Mr. Melson said that he learned from ATF agents in the field that information obtained by these agencies [DEA, FBI and “other agencies”] could have had a material impact on the Fast and Furious investigation as far back as late 2009 or early 2010. After learning about the possible role of DEA and FBI [and “other agencies”], he testified that he reported this information in April 2011 to the Acting Inspector General and directly to then-Acting Deputy Attorney General James Cole on June 16th, 2011.
The evidence we have gathered raises the disturbing possibility that the Justice Department not only allowed criminals to smuggle weapons but that taxpayers dollars [in the form of informant payments]from other agencies may have financed those engaging in such activities.
… It is one thing to argue that the ends justify the means in an attempt to defend a policy that puts building a big case ahead of stopping known criminals from getting guns. Yet it is a much more serious matter to conceal from Congress the possible involvement of other agencies in identifying and maybe even working with the same criminals that Operation Fast and Furious was trying to identify. …. [The entire letter can be found at this link.]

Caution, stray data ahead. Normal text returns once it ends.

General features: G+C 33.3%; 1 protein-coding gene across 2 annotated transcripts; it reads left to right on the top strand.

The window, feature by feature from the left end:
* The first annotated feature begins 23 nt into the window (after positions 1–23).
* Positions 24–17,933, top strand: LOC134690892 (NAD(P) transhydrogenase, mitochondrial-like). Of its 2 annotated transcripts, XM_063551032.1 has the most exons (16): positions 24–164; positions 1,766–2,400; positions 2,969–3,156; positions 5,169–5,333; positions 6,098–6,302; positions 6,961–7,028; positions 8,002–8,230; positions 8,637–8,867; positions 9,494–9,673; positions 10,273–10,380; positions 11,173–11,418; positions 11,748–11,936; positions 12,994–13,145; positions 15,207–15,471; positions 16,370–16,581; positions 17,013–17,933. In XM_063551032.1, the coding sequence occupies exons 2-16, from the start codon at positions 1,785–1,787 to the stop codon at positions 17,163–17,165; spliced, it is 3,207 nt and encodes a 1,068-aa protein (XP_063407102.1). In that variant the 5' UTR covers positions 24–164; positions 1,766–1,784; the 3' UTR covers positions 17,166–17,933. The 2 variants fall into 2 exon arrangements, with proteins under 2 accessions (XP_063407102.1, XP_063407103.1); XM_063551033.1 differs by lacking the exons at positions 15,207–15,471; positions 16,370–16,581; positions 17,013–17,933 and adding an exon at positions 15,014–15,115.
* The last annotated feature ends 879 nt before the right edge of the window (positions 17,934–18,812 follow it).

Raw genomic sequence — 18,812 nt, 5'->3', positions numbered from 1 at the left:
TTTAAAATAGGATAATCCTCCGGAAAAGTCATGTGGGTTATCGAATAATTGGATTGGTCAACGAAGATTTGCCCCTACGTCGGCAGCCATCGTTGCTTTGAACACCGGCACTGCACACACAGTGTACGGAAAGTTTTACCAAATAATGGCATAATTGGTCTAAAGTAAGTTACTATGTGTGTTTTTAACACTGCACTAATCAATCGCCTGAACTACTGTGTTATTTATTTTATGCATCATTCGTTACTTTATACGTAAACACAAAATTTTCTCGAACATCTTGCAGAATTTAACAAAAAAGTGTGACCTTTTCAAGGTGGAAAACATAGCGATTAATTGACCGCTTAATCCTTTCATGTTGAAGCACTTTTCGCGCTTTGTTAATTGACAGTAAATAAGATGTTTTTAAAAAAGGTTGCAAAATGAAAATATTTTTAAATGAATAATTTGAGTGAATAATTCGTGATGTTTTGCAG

What the letter from Issa and Grassley is alleging, simply put, is that multiple U.S. agencies were employing as informants and assets members of Mexican drug organizations who were responsible for importing into their nation thousands of weapons from the U.S., leading to more than 40,000 homicides in Mexico’s drug war since late 2006.
The letter, by its wording, makes clear that the complicit U.S. agencies include FBI and DEA, but it also seems to make clear that “other agencies” might also be involved in the game. And also part of this game was ATF, which, via Fast and Furious, was allowing thousands of guns to be smuggled across the U.S. border into Mexico as part of a supposed plan to identify “higher-ups” in Mexican drug organizations who were responsible for the illegal weapons trade. And, as it turns out, those responsible, in some cases, were the very individuals being employed as informants and assets by other U.S. agencies.
And in a strange twist of fate, one of the “higher-ups” in the Mexican narco-trafficking world, who recently claimed to be a U.S. government informant, is now pending trial in federal court in Chicago.